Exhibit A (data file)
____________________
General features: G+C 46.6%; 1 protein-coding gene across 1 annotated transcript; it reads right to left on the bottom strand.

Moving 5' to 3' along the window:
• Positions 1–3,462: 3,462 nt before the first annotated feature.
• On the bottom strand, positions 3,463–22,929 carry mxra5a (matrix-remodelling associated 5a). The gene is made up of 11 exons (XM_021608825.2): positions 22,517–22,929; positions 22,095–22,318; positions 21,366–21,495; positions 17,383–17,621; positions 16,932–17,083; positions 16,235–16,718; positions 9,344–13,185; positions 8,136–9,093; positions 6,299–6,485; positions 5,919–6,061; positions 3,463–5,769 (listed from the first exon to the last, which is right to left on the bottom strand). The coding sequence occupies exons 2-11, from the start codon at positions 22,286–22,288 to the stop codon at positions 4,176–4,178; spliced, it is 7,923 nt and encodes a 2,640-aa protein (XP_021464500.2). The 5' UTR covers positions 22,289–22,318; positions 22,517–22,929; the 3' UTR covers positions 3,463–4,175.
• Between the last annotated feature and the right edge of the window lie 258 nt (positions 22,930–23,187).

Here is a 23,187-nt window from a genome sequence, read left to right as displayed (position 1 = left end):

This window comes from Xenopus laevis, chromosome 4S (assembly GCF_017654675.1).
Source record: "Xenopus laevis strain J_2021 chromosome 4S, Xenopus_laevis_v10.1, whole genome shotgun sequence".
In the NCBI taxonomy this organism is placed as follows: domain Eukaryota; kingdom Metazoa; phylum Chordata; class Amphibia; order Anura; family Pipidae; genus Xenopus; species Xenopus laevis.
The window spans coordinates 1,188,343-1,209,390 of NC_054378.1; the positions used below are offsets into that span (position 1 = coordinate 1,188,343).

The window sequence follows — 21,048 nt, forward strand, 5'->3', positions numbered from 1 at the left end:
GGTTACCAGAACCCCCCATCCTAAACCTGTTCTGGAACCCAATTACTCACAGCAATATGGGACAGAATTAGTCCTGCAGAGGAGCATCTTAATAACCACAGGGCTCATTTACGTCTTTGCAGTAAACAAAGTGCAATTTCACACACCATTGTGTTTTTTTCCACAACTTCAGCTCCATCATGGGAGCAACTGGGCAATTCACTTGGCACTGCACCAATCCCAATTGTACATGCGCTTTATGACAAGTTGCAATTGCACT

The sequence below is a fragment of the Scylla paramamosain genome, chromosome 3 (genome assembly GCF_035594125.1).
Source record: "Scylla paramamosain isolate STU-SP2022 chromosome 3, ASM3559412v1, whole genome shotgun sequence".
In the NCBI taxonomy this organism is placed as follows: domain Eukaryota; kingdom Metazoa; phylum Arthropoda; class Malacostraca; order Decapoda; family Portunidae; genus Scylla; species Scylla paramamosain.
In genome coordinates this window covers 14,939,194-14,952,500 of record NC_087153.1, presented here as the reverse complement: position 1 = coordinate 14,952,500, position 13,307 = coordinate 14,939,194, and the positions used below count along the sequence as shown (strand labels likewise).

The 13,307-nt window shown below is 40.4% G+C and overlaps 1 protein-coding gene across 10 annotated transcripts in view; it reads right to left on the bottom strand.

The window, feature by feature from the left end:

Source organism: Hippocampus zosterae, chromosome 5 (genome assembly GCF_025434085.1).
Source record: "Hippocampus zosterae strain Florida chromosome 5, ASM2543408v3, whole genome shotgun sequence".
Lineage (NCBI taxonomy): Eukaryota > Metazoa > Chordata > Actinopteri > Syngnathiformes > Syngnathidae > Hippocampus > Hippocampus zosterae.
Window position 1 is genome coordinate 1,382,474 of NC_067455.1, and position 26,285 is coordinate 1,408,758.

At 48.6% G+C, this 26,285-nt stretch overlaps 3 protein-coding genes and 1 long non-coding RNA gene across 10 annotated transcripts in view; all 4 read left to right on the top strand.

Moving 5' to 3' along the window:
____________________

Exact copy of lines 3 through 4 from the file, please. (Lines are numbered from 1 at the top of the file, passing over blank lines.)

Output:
• Positions 1–3,462: 3,462 nt before the first annotated feature.
• On the bottom strand, positions 3,463–22,929 carry mxra5a (matrix-remodelling associated 5a). The gene is made up of 11 exons (XM_021608825.2): positions 22,517–22,929; positions 22,095–22,318; positions 21,366–21,495; positions 17,383–17,621; positions 16,932–17,083; positions 16,235–16,718; positions 9,344–13,185; positions 8,136–9,093; positions 6,299–6,485; positions 5,919–6,061; positions 3,463–5,769 (listed from the first exon to the last, which is right to left on the bottom strand). The coding sequence occupies exons 2-11, from the start codon at positions 22,286–22,288 to the stop codon at positions 4,176–4,178; spliced, it is 7,923 nt and encodes a 2,640-aa protein (XP_021464500.2). The 5' UTR covers positions 22,289–22,318; positions 22,517–22,929; the 3' UTR covers positions 3,463–4,175.